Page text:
The White Hart at Bedlam, issued by EE, 1637


Red Lion Court, Bishopsgate Without, issued by John Lambe

The Black Raven, Bishopsgate Without

The Black Raven, Halfpenny issued by Sam Salway

The Sunne, Bishopsgate Within


Lion Above a Stick of Candles, Bishopsgate Without

Lion Above a Stick of Candles, issued by Ralph Butcher, 1666

At the Sign Of The Boore, Bishopsgate Without

At The Sign Of The Boore, Bishopsgate Without

The Half Moone Brewhouse, Bishopsgate Without

Edward Nourse Next The Bull In Bishopsgate Street, 1666

The Mouth Tavern, Bishopsgate Without, issued by Robert Sanderson, 1638

Images courtesy Bishopsgate Institute

You may also like to look at

The Inns of Forgotten London

The Gentle Author’s Spitalfields Pub Crawl

William West’s Tavern Anecdotes

The Pubs of Old London

The Language of Beer

The Signs of Old London

4 Responses leave one →
  1. C Scofield permalink
    March 26, 2022


  2. paul loften permalink
    March 26, 2022

    A few weeks ago I was called for Jury service and I had to go during the tube strike and walk through Bishopsgate to my destination . Although I dont live that far away I have not had occasion to go there for a long time . The last time I walked through the streets of Bishopsgate may have been when I worked in the City in the 70’s. The old tokens are a reminder of the layers of time which cover this important area of London that can be lifted to reveal a completly different reality for each era . My walk to the Monument took me into a new world from the one I knew in the 70’s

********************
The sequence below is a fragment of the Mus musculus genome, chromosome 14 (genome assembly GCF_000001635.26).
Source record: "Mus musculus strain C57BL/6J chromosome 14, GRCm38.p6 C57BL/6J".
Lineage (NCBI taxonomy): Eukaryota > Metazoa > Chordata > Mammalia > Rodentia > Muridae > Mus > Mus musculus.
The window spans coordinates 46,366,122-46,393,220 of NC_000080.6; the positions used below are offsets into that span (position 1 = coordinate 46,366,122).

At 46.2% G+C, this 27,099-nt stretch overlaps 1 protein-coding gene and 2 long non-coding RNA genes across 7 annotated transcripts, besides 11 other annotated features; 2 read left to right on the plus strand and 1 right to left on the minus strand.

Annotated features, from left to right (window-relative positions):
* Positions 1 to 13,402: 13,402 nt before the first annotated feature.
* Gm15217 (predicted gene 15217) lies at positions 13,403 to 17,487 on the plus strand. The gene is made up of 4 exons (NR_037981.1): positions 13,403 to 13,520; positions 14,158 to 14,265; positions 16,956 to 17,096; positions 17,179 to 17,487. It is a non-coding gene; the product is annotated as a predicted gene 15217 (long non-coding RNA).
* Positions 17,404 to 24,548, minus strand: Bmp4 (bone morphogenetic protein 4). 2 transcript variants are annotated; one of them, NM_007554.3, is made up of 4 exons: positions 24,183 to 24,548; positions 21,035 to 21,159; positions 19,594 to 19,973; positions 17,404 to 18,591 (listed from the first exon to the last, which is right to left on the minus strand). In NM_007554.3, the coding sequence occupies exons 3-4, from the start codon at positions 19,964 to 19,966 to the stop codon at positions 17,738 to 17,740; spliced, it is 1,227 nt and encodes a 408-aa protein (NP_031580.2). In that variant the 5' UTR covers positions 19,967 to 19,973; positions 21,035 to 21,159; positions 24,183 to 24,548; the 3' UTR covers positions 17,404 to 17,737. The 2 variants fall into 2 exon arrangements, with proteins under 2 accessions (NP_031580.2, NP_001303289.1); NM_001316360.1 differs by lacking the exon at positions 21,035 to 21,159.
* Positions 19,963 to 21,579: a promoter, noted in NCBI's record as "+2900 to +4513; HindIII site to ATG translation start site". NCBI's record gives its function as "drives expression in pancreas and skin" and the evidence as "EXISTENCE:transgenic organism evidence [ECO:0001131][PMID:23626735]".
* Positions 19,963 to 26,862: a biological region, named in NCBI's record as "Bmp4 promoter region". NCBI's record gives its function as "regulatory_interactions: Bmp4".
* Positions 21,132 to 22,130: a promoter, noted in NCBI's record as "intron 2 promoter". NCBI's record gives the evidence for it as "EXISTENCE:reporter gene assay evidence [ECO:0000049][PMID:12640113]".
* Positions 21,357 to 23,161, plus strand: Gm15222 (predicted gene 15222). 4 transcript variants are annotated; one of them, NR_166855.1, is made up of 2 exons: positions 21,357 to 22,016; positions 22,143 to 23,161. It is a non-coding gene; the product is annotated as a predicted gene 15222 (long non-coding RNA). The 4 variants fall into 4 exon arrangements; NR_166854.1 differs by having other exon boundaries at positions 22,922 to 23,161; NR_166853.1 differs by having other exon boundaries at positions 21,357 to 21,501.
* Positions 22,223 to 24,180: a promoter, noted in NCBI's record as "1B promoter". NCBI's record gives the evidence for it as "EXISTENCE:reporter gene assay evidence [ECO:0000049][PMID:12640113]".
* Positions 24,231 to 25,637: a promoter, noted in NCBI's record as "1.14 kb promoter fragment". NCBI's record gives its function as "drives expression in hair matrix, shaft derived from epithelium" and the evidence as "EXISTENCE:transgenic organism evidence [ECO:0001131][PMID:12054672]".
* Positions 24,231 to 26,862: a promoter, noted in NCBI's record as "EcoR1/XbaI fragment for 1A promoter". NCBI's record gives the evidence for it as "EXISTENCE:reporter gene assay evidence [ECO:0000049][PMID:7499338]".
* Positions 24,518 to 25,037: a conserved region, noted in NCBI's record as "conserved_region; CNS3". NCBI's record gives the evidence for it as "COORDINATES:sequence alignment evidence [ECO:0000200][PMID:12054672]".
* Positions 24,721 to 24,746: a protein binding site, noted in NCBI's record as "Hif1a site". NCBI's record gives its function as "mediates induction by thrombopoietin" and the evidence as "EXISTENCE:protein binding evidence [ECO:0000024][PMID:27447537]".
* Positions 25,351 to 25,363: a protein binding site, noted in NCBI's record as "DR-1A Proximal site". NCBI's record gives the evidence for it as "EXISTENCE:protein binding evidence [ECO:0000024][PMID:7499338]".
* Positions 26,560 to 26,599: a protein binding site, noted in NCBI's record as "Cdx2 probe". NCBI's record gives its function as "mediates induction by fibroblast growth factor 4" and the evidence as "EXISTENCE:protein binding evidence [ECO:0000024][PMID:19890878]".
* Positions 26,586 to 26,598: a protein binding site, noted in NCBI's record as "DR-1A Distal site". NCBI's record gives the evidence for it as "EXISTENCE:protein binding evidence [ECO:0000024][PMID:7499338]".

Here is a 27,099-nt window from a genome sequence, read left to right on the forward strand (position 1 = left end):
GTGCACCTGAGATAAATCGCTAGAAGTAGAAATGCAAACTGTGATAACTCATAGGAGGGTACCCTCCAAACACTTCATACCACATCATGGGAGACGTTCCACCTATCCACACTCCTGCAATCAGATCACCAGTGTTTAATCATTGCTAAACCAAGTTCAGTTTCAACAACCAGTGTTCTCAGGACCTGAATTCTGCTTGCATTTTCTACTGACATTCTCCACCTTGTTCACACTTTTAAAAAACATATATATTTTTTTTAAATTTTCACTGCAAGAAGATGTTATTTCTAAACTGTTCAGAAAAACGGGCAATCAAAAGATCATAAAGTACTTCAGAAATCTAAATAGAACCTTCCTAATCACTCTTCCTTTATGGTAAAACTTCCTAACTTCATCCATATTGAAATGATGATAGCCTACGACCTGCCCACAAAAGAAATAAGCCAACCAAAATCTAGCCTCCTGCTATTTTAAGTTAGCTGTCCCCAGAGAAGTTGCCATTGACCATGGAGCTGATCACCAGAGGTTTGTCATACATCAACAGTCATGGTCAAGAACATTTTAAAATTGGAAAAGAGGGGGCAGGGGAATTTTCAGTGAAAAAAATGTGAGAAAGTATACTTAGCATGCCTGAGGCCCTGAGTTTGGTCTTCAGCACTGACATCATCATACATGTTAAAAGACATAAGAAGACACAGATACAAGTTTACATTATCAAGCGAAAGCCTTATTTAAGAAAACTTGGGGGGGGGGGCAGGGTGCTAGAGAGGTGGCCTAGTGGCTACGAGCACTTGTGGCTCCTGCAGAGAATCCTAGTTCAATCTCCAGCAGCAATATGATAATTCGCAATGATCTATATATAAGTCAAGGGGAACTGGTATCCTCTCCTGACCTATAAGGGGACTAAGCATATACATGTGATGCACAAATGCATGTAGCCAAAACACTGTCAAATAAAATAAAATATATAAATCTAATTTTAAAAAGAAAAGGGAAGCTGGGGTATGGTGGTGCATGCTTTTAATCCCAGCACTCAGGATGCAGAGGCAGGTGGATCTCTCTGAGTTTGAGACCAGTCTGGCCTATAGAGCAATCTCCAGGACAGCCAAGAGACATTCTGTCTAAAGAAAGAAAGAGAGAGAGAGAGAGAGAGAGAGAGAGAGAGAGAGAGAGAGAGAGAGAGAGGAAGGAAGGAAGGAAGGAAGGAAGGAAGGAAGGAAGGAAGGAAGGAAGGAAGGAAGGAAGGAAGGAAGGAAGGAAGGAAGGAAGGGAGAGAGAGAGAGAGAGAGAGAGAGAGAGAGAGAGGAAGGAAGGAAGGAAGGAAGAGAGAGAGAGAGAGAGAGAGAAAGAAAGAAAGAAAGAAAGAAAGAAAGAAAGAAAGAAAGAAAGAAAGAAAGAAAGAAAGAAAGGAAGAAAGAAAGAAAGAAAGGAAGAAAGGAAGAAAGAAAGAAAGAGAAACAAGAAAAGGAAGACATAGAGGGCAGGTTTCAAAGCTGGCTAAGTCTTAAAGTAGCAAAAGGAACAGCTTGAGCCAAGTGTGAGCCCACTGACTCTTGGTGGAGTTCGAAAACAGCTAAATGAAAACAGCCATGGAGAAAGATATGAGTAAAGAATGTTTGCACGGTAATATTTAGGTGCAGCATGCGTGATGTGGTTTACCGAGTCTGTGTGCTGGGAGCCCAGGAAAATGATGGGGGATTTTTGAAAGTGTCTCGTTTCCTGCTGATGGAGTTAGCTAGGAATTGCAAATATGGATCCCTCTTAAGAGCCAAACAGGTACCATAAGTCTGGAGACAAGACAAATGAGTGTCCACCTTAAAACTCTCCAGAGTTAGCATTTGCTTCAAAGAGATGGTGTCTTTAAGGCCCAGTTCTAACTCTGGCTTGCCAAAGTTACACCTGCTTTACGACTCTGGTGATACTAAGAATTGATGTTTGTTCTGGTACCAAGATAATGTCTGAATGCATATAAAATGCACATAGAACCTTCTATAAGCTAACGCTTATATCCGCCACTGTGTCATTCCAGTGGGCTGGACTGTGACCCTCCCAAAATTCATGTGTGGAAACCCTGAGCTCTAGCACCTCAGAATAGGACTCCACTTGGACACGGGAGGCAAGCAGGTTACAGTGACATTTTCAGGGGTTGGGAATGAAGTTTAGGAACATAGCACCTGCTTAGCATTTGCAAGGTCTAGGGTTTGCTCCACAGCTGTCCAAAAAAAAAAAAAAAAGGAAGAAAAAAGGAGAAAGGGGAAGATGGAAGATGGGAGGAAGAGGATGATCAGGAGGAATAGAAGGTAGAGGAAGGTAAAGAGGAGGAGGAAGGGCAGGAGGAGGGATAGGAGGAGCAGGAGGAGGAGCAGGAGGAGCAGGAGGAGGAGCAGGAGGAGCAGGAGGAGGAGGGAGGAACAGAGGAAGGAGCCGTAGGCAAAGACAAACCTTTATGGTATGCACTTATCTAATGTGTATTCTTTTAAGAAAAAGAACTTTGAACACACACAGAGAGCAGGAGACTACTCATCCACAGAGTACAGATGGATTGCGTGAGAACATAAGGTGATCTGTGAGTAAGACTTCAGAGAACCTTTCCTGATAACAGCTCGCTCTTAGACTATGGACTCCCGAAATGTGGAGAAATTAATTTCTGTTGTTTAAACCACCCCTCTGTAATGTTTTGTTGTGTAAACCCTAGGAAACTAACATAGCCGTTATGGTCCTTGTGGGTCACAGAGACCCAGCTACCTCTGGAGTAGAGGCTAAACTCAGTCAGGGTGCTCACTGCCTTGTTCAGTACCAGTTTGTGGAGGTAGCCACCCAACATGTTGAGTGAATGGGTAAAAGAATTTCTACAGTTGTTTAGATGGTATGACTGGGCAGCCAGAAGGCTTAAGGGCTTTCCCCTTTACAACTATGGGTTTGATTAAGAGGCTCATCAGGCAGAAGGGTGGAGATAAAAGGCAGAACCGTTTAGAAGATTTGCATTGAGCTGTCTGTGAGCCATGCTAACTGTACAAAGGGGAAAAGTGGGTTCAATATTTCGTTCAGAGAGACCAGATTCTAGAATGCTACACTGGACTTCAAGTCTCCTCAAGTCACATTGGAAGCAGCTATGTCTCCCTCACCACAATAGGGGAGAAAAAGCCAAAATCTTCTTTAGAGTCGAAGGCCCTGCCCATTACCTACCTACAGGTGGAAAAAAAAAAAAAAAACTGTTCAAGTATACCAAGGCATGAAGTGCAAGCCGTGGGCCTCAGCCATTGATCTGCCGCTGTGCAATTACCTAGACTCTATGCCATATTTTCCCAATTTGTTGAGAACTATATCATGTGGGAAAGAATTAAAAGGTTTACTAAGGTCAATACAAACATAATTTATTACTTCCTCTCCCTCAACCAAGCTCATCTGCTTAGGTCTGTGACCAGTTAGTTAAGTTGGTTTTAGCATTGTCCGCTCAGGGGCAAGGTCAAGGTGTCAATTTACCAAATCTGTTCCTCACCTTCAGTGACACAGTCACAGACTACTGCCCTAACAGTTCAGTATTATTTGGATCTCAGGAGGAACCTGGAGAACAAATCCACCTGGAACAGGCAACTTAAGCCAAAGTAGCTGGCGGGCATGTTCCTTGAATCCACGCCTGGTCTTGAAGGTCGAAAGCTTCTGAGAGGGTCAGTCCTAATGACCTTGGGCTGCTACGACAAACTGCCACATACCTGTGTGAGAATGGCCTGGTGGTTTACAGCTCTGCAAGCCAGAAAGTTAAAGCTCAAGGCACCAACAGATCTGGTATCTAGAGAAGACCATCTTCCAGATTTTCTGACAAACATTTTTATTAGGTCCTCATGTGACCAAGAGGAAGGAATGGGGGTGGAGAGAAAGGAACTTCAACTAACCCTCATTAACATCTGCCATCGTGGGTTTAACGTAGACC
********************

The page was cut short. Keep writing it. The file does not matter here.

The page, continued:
3. March 26, 2022

    Canny, weren’t they…? Kept you coming back, because you could only use those coins at the establishment that issued them.

    These tokens are survivors of a time when many things, and many folks, didn’t. It makes them even more remarkable in my eyes.

  4. Steve Hanscomb permalink
    March 28, 2022

    Very interesting. I’ve always had an interest in trade tokens, more so than official coinage. There are some superb examples from the age of the industrial revolution with outstanding designs. I have a couple from factories in Lancashire that are fabulous and a couple from a copper mine on Anglesey that have a druid’s head surrounded by oak and mistletoe sprigs.
    I have one token similar to these, produced in 1657 for my local pub in Aylesbury, Buckinghamshire, the King’s Head. The pub is a fantastic survivor, complete with it’s cobbled yard surrounded on three sides by stables. Aylesbury was a parliamentary garrison during the Civil War and the pub is one of many reputed to have been used by Cromwell. A civil war era sword and pistol were found hidden in one of the chimneys during restoration word in the 1920’s.
    The coin, as stated was produced to fill a shortfall in coinage from the war.
    The pub is now owned by the National Trust and is run by the Chiltern Brewery, serving excellent beers and food. Well worth a visit.

Leave a Reply

Note: Comments may be edited. Your email address will never be published.

Subscribe to this comment feed via RSS